Gulf Of Mexico

Gulf Of Mexico News

  • GM Seen Needing $3 Billion Fund to Address Defect Deaths

    General Motors Co. will probably create a fund of as much as $3 billion to pay claims associated with an ignition-switch flaw the automaker said is linked to the deaths of 12 people, a Barclays analyst wrote this week.

  • Chinese Pigs Eating Soybeans Cut U.S. Supply to 1965 Low

    In the 60 years that Ursa Farmers Cooperative has been loading Midwest soybeans onto boats along the Mississippi River, business has never been this good.

  • WTI Crude Rises to Two-Week High on Cushing Supplies

    West Texas Intermediate crude advanced to the highest level in more than two weeks after supplies at Cushing, Oklahoma, the delivery point for the contract, reached a two-year low. Brent gained in London.

  • WTI Trades Near One-Week High as Cushing Inventories Fall

    West Texas Intermediate rose to a two-week high after crude stockpiles fell at the main U.S. oil storage hub. Brent gained in London as most Libyan oil fields remained shut.

  • WTI Crude Advances as Cushing Inventories Decline

    West Texas Intermediate crude gained as inventories at Cushing, Oklahoma, decreased for an eighth week and demand for gasoline reached a three-month high. Brent rose for the fourth time in five days.

  • Lenovo Heeds Jiang’s ‘Go Out’ Call in Second China M&A Wave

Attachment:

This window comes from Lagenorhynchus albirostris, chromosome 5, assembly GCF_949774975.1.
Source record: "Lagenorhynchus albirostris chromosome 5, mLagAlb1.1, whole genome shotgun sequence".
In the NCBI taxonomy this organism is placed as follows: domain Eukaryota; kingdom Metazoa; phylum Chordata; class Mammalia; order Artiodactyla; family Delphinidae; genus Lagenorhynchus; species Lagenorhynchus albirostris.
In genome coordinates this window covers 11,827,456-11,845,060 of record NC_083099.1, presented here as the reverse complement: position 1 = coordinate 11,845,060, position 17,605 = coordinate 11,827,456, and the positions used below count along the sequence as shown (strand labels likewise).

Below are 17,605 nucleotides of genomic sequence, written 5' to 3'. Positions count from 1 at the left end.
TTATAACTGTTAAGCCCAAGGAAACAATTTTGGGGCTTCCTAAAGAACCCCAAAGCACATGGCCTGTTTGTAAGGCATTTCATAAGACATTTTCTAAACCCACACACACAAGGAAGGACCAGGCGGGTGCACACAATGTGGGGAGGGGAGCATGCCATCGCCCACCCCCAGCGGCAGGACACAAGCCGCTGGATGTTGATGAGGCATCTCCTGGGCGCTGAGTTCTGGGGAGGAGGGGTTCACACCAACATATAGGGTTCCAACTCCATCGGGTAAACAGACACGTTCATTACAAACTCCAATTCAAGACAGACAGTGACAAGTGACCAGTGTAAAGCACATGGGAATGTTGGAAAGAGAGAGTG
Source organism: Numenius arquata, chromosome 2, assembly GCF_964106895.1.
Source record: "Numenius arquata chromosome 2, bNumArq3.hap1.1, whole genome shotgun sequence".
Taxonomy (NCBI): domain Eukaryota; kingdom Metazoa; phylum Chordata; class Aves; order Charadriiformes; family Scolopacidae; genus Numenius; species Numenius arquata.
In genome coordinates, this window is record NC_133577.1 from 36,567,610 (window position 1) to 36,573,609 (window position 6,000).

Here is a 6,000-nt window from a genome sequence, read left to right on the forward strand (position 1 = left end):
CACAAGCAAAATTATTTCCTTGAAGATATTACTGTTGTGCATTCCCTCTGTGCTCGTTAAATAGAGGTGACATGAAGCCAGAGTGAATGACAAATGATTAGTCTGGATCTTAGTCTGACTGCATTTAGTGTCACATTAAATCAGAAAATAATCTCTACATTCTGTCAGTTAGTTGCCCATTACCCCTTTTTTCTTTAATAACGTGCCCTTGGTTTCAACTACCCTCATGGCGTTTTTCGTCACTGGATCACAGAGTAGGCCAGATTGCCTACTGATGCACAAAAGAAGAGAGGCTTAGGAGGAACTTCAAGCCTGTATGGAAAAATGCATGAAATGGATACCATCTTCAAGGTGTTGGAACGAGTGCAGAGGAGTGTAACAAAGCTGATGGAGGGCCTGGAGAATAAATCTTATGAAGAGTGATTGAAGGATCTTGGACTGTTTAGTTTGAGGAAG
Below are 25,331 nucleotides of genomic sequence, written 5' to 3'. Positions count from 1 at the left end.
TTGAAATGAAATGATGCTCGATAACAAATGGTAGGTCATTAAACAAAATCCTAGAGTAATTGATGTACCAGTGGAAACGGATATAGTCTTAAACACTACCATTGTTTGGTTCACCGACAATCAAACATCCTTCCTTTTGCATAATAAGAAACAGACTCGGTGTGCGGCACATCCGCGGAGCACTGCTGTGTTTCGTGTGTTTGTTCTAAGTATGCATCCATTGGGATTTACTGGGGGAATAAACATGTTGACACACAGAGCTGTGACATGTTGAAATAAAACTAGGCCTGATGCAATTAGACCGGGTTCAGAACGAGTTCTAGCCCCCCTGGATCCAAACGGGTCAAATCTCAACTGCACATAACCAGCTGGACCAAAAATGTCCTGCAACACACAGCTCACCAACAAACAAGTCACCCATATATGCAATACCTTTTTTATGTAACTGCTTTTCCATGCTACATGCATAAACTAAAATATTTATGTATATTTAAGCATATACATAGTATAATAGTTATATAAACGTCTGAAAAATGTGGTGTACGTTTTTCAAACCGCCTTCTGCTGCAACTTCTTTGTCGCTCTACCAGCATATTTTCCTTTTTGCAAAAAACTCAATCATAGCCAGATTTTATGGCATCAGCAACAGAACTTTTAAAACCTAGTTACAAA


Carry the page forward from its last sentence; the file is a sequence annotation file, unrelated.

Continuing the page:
Fifteen years ago, China initiated a “Go Out” policy that encouraged state-owned companies to acquire overseas energy and mining assets to feed an emerging export juggernaut.

  • This Could Be the Priciest Baseball Park in the Whole Atlantic Ocean

    Something odd happens to the neighborhood around Marlins Park, Miami’s new $650 million baseball stadium, when you overlay 21st-century sea-level rise projections. It sinks below the waterline. It’s a shame. The park has a retractable, cloud-white roof to shield players and spectators from the summer sun. It recycles, sips energy and water, and is plugged into public transit. It has 27 flood gates, and was built one foot higher than floods are supposed to reach in once-in-500-year storms. The total, publicly financed package, with debt servicing, could cost Miami $2.4 billion by 2049. If the Atlantic inches in as projected, eventually it might not matter how many flood gates there are. Oceans are swelling as they absorb heat, and ice sheets in Greenland and Antarctica have been melting faster since the early 1990s. Sea-level rise estimates for later this century have been revised upward, to a global average of a foot and a half to three feet by 2100, without aggressive carbon-cutting, according to the Inter

  • Kremlin Partnership Places BP at Risk in Russia Crisis

    No business has as much at stake as BP Plc, as the crisis in the West’s relations with Russia escalates.

  • Booming U.S. NGL Exports Idled With Houston Channel Shut

    The closing of the Houston Ship Channel after a fuel spill is idling vessels that carried a record amount of U.S. natural gas liquids exports last year, raising questions about the need for geographic diversity in the burgeoning market.

  • Heart Defects in Gulf Tuna Seen Tied to 2010 BP Oil Spill

    Crude oil from BP Plc’s 2010 Gulf of Mexico spill may have led to heart defects and premature death for tuna, researchers backed by the National Oceanic and Atmospheric Administration report.

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